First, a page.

A weakened Igor bears down on Bermuda; 94L likely to develop

By: Dr. Jeff Masters , 2:17 PM GMT on September 19, 2010

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Hurricane Igor is closing in on Bermuda, but the hurricane's eyewall has collapsed, weakening Igor into a large but still dangerous Category 1 hurricane with 85 mph winds. Winds in Bermuda are rising, and exceeded tropical storm-force for the first time at 9:55 am AST this morning. Bermuda radar shows the island is now embedded in one of the main heavy rains bands of Igor, and is experiencing heavy rain and high winds. As of 11 am AST local time, winds at the Bermuda Airport were sustained at 46 mph, gusting to 63 mph. Winds will continue to rise today as the storm's core approaches. Hurricane force winds should arrive at the island between 4 - 8pm AST today, and last for 4 - 8 hours. The Bermuda Weather Service is calling for Category 1 hurricane conditions with waves of 25 - 45 feet affecting the island's offshore waters during the peak of the storm. Buildings in Bermuda are some of the best-constructed in the world, and are generally located at higher elevations out of storm surge zones; thus damage on the island may be just a few million dollars. With its eyewall gone, it is highly unlikely that Igor will be able to intensify before making landfall.


Figure 1. Hurricane Igor as seen from a "radar in space" microwave instrument on the polar-orbiting F-16 satellite at 7:36 am AST Sunday September 19, 2010. The eyewall has mostly collapsed, leaving just one fragment behind on the northwest side of Igor's center. Image credit: Navy Research Lab, Monterey.

94L
A tropical wave (Invest 94L) off the coast of Africa, a few hundred miles west of the Cape Verdes Islands, has developed a broad surface circulation and is threat to develop into a tropical depression. The wave is under a low 5 - 10 knots of wind shear, and is over warm 28°C waters. Dry air from the Sahara is interfering with development, and 94L only has a modest amount of heavy thunderstorm activity associated with it. Shear is expected to be low for the next four days, and all of the major models develop 94L into a tropical depression 1 - 3 days from now. NHC is giving the wave a 70% of developing into a tropical depression by Tuesday. With the exception of the NOGAPS model, the models predict that 94L will move northwestward out to sea.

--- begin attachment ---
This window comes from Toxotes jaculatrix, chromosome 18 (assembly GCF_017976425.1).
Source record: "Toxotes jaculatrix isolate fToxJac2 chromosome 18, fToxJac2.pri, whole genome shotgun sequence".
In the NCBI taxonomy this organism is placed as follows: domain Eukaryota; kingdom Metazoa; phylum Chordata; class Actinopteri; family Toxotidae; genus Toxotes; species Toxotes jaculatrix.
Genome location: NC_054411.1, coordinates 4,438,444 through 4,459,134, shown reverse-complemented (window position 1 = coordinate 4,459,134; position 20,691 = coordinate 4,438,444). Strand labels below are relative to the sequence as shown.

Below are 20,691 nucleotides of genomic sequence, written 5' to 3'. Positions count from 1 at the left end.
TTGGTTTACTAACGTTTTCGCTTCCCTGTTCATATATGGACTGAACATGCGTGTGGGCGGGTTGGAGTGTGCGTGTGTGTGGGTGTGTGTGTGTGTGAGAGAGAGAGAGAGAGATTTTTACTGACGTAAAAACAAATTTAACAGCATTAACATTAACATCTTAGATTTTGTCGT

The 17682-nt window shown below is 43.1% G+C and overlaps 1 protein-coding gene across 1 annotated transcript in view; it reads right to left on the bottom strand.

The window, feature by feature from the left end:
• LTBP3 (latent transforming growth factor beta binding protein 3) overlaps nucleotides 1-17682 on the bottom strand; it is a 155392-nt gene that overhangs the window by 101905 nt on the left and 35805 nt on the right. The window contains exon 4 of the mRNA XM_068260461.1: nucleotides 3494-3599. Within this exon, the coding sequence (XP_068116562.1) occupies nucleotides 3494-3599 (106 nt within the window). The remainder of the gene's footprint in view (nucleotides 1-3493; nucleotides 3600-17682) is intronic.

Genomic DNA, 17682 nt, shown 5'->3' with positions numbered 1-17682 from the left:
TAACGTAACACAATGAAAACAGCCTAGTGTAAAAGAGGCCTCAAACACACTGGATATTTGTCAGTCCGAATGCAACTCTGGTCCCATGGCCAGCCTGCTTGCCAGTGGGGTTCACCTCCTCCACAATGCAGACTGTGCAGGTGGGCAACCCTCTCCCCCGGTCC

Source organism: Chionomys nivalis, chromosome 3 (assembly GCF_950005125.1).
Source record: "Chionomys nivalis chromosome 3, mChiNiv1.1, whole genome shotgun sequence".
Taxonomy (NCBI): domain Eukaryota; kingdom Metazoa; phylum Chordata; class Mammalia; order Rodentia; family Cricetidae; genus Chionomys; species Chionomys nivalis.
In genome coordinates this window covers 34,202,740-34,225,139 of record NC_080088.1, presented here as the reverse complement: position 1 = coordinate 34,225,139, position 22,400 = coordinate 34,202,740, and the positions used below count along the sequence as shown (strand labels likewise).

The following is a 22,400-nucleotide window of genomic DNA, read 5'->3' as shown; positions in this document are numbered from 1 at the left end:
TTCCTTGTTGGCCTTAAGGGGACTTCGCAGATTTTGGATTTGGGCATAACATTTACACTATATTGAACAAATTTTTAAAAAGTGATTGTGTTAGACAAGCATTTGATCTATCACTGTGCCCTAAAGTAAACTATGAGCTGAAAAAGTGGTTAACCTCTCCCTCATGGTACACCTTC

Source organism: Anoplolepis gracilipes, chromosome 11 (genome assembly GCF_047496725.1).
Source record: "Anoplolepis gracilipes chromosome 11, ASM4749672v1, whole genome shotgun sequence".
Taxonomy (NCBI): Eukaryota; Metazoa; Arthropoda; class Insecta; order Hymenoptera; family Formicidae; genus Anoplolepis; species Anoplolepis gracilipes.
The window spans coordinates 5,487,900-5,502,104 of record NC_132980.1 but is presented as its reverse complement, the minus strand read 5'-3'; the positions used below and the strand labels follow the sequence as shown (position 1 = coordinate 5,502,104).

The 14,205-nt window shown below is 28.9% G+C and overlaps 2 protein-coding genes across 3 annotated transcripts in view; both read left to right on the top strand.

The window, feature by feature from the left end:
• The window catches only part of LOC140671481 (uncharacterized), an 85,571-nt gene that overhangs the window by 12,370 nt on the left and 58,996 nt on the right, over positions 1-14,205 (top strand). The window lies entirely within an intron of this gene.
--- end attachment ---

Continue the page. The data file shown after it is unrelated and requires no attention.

Figure 2. Morning satellite image of Invest 94L.

Julia
Tropical Storm Julia is being ripped apart by wind shear from Igor, and will likely dissipate on Monday or Tuesday.

Typhoon Fanapi
Typhoon Fanapi made landfall in northern Taiwan early Sunday morning local time as a Category 3 storm with 120 mph winds. Fanapi killed three people on the island, and brought rains of up to 690 mm (27.2 inches) to mountainous regions in the interior. Fanapi is the strongest typhoon so far this year, in what has been an exceptionally quiet Western Pacific typhoon season. The previous strongest typhoon this season was Typhoon Kompasu, a low-end Category 3 storm with 115 mph winds that hit South Korea in early September. As seen on Taiwan radar, Fanapi has crossed over Taiwan and is now in the Taiwan Strait between the island and mainland China. Fanapi is expected to hit China about 150 miles east-northeast of Hong Kong on Monday, as a Category 1 typhoon.


Figure 3. Typhoon Fanapi at landfall in Taiwan at 7:10 local time on September 19, 2010. Image credit: Taiwan Central Weather Bureau.

Elsewhere in the tropics
In many recent runs, the NOGAPS and GFS models have been predicting development of a strong tropical disturbance or tropical depression in the Central Caribbean 6 - 9 days from now. However, the timing, location, and track of the potential development have been inconsistent from run to run. We should merely take note of the fact that these models predict that the Caribbean will be ripe for tropical storm development late this week and early next week, and not put much faith in the specifics of these highly unreliable long-range forecasts.

I'll have a new post on Monday.

Jeff Masters

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Quoting Bordonaro:
Does anyone have the ACE totals from Igor and the total for the Northern Hemisphere?


As of 11AM, Igor stands at a pretty remarkable 38.9975. COAPS (at FSU, where the numbers shown seem erroneously high, though not by much) says Northern Hemisphere ACE for the year is at about 224.
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TD by tonight...? Maybe.

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Julia ?



Igor ?



Member Since: August 23, 2008 Posts: 0 Comments: 1918
Quoting aislinnpaps:


When you're young you can 'enjoy' hurricanes, as long as they don't effect you negatively. When you have to pay for the damages, etc., you look at it a little differently. I love hurricanes, they fascinate me, but I hate the damage they can cause.


I remember being a young kid and having the authorities go door to door telling people they had to evacuate, and if they refused, the officers would say, "Alright, suit yourself, but we'll need your social security number and next of kin written on your arm in permanent marker." That usually gets the message through to people, regardless of your age.
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Quoting caneswatch:


You might wanna change that plus sign lol
ahhhh...NOPE !
Member Since: August 15, 2008 Posts: 0 Comments: 2515
Quoting will40:


if he had been here for Hazel he would change his tune
absolutely astounds me when people make comments like that. they have either never been thru a major or have some screws loose. Just the wrong thing to say. Not even funny in a joking sense.
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Quoting KanKunKid: